In all walks of life you will meet experts. Experts on finance, HR, marketing, building, athletics, decorating ... you name it, there is probably a qualification somewhere that covers some aspect of it. But nowhere, is there an expert on every aspect of marriage. It's easy to become incredibly complacent about how you conduct your life alongside the person you have devoted yourself to and it's easy to become caught up in the mechanics of day to day life, living alongside each other, but not with each other.
Show me a married couple who insist their marriage is perfect and I'll show you either two liars, two very disillusioned people who haven't quite realised they're married or two people whose lives are so far apart, the chasm between them has become so normal, they don't see the abnormality of it. Marriage is hard work. At times it is heartbreaking, lonely and confusing, but mostly you wonder how you'd ever live without that person and the rewards of sharing your life with them are immense.
So many people now enter marriage flippantly, blinded by the notion that it's akin to their career path. If they get fed up with a job or it doesn't pay the rate they want, they move on. If the spouse gets a bit boring and the responsibilities become monotonous, they move on. For some that do stay the course they think by the time they've clocked up a decade together, they've got the whole thing nailed. I'm sometimes cynical like this as I've clocked up 14 years of marriage and find myself at times thinking I'm a bit of a guru when it comes to certain problems and how to deal with them. There are many challenges within marriage I can confidently expertly advise on because I've experienced them and there are some challenges I know nothing about because I haven't. Having gone through some very challenging moments, I can see things from the same platform as the poacher turned gamekeeper, but even my advice has the danger of becoming flawed because of the complacency of time and familiarity. At other times I can be the best person to speak to and my advice can be well received and heeded. But as I said, nobody is an expert on every aspect of marriage.
So, how do you deal with this? How do you keep your marriage alive and fun? How do you still love that person the way you did on your wedding day? How do you learn to love them more? How do you live as one, yet remain as two individuals? How do you get through problems? How do you forgive? How do you move on and how do you look back and choose to reflect on the good times and not throw up the bad ones? How many of us married couples really take time to evaluate our marriages and treasure them for what they are and what the years have given us? Do we really stop and think about what our marriage means to us?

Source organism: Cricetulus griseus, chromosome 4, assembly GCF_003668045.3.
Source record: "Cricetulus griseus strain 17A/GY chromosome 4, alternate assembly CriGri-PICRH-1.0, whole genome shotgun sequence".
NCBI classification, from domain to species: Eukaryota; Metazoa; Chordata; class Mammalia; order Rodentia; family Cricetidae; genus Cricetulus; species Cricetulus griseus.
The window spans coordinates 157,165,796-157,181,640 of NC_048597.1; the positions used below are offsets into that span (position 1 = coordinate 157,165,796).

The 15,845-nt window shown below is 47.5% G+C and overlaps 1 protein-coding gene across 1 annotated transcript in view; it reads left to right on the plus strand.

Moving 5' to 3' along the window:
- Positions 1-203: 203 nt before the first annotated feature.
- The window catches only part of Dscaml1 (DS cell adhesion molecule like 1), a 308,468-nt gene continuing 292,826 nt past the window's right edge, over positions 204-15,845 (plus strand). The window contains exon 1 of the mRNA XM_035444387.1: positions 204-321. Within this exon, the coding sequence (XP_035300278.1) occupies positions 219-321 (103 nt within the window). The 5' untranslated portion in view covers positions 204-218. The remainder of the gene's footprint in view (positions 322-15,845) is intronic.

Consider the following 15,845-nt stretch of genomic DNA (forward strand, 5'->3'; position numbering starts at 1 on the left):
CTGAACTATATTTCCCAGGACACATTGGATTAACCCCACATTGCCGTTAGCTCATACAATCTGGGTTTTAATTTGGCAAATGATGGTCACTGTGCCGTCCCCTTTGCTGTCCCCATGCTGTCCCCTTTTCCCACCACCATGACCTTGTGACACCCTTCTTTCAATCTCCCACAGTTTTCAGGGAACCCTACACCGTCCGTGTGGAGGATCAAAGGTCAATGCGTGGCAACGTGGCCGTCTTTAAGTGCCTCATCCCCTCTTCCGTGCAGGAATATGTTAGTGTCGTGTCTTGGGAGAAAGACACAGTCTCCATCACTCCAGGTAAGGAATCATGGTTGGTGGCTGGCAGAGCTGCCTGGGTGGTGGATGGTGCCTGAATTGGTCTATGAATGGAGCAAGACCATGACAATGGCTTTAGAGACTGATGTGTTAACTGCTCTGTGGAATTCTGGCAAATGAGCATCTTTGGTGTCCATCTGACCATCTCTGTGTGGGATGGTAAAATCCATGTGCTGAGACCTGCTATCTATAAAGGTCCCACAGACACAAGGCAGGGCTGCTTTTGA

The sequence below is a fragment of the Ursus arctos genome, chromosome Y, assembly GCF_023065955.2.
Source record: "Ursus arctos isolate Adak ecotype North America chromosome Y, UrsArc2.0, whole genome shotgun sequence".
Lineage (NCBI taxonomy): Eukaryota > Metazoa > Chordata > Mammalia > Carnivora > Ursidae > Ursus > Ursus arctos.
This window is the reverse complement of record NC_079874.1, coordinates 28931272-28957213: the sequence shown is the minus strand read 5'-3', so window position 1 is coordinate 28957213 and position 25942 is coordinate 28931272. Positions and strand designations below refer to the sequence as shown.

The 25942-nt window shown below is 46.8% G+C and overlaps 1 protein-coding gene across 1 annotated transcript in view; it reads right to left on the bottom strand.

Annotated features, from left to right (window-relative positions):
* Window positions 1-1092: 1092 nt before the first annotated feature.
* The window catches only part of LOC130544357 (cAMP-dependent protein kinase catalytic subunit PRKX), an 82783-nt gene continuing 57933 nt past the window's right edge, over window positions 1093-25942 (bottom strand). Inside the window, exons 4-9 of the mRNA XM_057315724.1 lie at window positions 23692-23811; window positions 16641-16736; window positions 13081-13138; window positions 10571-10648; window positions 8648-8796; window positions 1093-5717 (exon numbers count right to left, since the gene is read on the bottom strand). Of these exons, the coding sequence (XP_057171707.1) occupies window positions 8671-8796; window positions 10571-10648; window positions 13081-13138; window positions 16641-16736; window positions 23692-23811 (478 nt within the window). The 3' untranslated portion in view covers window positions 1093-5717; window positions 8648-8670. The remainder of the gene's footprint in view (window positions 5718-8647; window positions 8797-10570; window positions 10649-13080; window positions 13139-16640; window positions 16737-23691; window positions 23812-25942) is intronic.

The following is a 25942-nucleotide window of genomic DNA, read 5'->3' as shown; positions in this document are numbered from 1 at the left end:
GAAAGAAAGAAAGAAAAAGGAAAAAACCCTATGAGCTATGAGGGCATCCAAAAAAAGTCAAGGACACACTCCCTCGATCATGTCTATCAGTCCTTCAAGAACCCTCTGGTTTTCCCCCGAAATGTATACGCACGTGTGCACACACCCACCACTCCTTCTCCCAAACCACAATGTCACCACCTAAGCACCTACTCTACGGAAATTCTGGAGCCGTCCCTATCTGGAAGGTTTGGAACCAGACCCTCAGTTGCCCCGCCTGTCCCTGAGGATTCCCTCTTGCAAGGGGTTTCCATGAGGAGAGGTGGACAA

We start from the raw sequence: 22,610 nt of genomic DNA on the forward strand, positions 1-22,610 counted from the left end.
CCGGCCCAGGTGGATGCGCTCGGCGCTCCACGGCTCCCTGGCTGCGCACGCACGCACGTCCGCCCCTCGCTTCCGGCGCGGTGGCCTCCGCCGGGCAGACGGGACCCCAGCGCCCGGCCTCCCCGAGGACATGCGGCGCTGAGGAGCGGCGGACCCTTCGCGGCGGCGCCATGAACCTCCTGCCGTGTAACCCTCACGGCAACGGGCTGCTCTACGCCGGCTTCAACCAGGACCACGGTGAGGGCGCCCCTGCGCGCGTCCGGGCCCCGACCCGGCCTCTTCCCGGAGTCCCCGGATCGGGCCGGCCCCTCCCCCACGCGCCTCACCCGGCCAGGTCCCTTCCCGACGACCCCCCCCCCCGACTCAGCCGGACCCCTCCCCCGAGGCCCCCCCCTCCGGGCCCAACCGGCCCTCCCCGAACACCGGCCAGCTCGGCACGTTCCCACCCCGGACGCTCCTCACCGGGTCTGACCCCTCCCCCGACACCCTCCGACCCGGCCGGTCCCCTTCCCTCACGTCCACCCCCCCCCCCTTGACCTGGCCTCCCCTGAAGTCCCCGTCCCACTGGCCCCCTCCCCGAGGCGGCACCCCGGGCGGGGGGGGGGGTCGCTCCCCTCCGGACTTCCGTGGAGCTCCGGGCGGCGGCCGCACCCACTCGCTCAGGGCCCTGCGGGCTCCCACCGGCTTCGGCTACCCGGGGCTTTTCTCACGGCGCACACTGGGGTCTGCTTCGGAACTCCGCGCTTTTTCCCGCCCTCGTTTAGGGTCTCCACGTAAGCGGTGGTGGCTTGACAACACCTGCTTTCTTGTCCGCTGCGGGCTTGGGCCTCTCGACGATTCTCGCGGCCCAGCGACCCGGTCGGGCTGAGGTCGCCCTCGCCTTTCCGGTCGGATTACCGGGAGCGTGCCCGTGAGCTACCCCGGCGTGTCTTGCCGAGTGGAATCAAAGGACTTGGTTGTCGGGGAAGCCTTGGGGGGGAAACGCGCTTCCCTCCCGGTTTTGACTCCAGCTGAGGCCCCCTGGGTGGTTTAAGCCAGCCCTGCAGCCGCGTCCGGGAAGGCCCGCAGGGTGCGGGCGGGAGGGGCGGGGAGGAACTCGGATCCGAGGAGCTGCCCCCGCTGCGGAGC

Having gone through a separation and reconciliation, I can say that I have evaluated my marriage. Andy and I both had to evaluate it. We had to look at what God had given us and what we were doing a mighty fine job of destroying. We had to stop and think where we stood before God and before each other and we had to look at very uncomfortable situations we were finding ourselves in. We learned that the best support for us were couples in solid relationships or people in no relationship. People with faltering marriages of their own proved toxic to our efforts to rebuild ours, so we had to distance ourselves. We found some couples with seemingly healthy marriages took sides with one or the other and that created wounds and distrust, moreso because we asked them not to. Because of this, rebuilding our marriage broke friendships as we found some people actually enjoyed taking sides and creating tensions between us - it staggered me particularly how two faced people were. We had to sever previous friendships which was heartbreaking, but necessary. The rebuilding of those friendships will hopefully return one day, but in order to save what was precious, sacrifices had to be made at the time.
Going back to the basics of anything in life is a good thing. It's refreshing to remind ourselves why we made a certain choice, why we chose to be where we are or why God chose to put us where we are. It's healthy to go back and repoint the bricks upon which we've built our lives, to rediscover the simple pleasures and attractions that have led us to where we are now.
So Andy and I have booked ourselves on The Marriage Course. Seven sessions covering various aspects of marriage and how to build on them. You may well think that after nearly 16 years together and over 14 years of them being married, we'd have run out of things to talk about or build on. But that's why. We don't want to become flippant, stale and stagnated in our marriage. We don't want the newlyweds thinking we're a pair of past it old timers whose marriage consists of bringing up children and working. We have so much more than that together. We've weathered many storms throughout our marriage and we've also seen many rainbows, but the fundamental foundation for me and Andy is that our marriage stays strong, alive and God centred. We're really looking forward to it and to having many more fantastic years together. We know it won't always be perfect, but we will always remember that God made our marriage and remains in the centre of it. Taking time out once a week to rediscover parts of our relationship that could so easily be lost, to pick up where things have become stale and just to spend time alone talking about the two of us and not the kids, finances, shopping and 99 other things will be fun, thought provoking and essential.
So, whether you've been married one year or 25 years, never be afraid to look back at the basics. Don't get caught up in thinking that because you tell each other you love each other every day and you text or message one another or you get through a day without an argument, that you have nothing more to give or receive. You do. You both do.